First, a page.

It is indeed a "well established principle in the Anglo-American legal tradition that one does not have the right to use one's own property in a manner that causes harm to one's neighbor." But, quite frankly, one can imagine that if such a law were rigorously applied to all reasonable situations, society would grind to a halt.

For the sake of the subsequent discussion, we will assume that ACC is occurring and is -- as defined in its name -- a result of greenhouse gas emissions by humans into the atmosphere. What are the effects of ACC? Changes in the intensity, duration, and frequency of various climate descriptors, such as temperature and precipitation, and alterations to the earth system as a result (i.e., changes in how well specific plants grow in certain locations, alterations to groundwater levels and streamflows, etc. ... the list is endless from a scientific perspective). That's fine, but what about all the non-ACC related activities humans routinely engage in each day that have similar affects on the property rights of others? Why do we not litigate all of these infinite property rights transgressions?

A couple examples are in order.

Your neighbor could plant a tree in his backyard. This tree will grow and deplete (via evapotranspiration) the groundwater table around it (roughly in a cone of depression). Even if the roots of this tree do not extend under your property, the cone of groundwater depression might. This induced lowering of the groundwater table under your yard could result in the death of trees and/or lawn on your property, or necessitate you needing to water your property more frequently and with greater intensity than you would have had to had your neighbor not planted this tree.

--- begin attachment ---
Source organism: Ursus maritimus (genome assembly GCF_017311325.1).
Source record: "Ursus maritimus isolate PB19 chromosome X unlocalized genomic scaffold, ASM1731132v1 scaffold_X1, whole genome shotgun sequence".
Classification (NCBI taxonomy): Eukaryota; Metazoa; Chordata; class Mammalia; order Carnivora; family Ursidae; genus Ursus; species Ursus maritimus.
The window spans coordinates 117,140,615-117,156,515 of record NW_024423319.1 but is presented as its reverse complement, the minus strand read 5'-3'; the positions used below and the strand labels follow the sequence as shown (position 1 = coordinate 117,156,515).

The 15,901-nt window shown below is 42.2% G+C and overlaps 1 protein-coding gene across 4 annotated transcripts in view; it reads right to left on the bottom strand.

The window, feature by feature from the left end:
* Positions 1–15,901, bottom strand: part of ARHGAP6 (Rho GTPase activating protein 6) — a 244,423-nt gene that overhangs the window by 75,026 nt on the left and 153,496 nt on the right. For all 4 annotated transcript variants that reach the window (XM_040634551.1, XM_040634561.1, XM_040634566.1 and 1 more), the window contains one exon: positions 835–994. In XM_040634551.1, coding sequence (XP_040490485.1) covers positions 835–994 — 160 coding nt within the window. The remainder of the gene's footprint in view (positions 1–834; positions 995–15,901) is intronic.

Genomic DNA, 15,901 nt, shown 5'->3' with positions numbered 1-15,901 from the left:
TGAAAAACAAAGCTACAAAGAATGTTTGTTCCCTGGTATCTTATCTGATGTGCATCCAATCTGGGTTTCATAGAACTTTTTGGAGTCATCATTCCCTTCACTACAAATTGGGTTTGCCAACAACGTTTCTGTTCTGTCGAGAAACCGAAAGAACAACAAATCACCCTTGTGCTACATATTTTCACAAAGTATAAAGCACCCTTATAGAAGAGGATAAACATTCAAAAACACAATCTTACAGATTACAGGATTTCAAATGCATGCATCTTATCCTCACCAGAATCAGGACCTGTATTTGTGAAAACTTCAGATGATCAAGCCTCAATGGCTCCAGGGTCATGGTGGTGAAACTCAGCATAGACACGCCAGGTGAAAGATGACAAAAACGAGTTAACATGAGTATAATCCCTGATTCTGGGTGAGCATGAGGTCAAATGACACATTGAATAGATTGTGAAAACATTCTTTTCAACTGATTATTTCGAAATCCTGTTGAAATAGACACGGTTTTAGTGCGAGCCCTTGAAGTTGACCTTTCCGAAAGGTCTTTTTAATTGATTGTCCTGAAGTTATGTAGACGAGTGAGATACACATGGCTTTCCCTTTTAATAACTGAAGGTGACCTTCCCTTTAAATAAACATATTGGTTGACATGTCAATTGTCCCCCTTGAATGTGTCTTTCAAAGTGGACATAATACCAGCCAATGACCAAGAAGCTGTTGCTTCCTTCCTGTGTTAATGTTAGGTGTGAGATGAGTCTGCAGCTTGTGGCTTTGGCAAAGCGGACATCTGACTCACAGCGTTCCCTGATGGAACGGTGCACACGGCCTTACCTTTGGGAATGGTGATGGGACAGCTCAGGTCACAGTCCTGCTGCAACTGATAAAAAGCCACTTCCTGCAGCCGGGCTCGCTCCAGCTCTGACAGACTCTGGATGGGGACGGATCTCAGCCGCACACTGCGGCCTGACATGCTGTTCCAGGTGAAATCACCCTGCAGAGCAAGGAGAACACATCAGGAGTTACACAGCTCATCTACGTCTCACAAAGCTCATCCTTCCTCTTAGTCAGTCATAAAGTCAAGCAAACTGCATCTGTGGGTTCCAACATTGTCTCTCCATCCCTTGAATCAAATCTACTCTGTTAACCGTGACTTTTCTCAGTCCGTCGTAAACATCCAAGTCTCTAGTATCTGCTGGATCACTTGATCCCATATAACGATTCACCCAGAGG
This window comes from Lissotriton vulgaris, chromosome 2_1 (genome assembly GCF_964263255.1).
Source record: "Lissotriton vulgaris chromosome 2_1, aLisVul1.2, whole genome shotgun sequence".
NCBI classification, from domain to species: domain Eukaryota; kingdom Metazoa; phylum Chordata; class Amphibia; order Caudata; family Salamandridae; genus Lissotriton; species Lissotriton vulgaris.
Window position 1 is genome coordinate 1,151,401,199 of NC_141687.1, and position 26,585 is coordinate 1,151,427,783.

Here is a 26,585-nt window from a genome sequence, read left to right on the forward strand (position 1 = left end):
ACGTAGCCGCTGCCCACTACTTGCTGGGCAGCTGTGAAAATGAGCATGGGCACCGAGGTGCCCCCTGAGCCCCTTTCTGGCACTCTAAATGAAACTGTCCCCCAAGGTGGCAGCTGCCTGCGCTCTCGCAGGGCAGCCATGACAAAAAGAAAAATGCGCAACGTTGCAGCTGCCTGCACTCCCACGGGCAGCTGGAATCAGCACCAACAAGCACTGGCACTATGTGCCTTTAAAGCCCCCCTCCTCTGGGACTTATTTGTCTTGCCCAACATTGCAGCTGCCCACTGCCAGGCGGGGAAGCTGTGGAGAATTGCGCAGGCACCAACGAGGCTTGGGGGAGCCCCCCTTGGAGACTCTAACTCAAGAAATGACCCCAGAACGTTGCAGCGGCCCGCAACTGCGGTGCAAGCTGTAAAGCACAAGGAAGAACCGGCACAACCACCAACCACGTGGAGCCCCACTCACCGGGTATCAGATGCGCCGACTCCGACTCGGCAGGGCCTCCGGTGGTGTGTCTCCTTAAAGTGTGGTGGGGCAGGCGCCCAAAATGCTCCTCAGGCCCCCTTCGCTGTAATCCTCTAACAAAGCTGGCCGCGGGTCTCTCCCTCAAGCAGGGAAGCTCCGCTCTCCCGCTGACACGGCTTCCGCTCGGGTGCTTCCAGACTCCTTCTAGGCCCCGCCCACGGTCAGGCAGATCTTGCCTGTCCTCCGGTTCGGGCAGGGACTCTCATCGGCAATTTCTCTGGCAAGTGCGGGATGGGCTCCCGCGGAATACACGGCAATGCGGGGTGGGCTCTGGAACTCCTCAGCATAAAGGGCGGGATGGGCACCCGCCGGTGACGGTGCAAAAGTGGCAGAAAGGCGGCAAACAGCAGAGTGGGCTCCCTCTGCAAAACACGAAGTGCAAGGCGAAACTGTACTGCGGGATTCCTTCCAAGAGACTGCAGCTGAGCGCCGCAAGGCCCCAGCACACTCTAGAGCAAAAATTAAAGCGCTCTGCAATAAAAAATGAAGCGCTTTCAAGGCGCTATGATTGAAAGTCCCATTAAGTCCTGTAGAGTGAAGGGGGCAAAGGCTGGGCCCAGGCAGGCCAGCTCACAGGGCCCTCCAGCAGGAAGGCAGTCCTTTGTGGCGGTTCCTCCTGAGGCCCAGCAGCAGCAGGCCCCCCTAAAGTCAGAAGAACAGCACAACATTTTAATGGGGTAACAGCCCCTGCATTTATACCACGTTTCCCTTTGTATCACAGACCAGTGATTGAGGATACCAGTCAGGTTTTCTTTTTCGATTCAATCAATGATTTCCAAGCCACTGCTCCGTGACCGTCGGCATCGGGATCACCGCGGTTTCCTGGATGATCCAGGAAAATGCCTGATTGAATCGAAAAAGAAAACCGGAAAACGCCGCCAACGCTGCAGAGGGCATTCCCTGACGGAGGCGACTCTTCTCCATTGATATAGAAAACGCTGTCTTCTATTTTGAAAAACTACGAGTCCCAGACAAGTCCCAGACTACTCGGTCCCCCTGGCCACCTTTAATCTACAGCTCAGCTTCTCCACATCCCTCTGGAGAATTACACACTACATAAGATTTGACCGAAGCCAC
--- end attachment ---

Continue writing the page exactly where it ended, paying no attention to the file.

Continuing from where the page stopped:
The negative property rights impacts are obvious: the inconvenience and/or extra costs from the additional watering required, or perhaps even the loss of your landscaping if the additional required watering is forbidden due to local water restrictions.

Can you sue your neighbor for such a property rights violation? If not, why not? If so, imagine all the potential lawsuits we should see occurring. And the effects on your property rights from this example may be as serious as one may expect under ACC. The effects of ACC will have high heterogeneity. Some individuals will be strongly affected versus some not affected at all -- at least within the error of reliable measurement.

One could readily extend this example to larger pieces of land with differing neighboring effects and different land uses. For example, what if you are a farmer and your neighbor plants a row of trees on his property such that the trees block the prevailing wind that crosses from his property onto your property?

Your property perhaps will now develop a frost pocket that kills your crops, or the increased humidity on your property due to the neighbor's windbreak results in increased disease incidence on your crops, or perhaps the change in the microclimate (more accurately, small-scale mesoclimate) on your property due to the windshading alters the type of crop you can grow. Can you sue? If not, why not? If so, then we have an infinite number of possible serious lawsuits because these types of property rights effects have been going on since the start of human civilization, and they will continue forever. One cannot make any use of one's land without impacting one's neighbors in some fashion (often negatively).

The second example.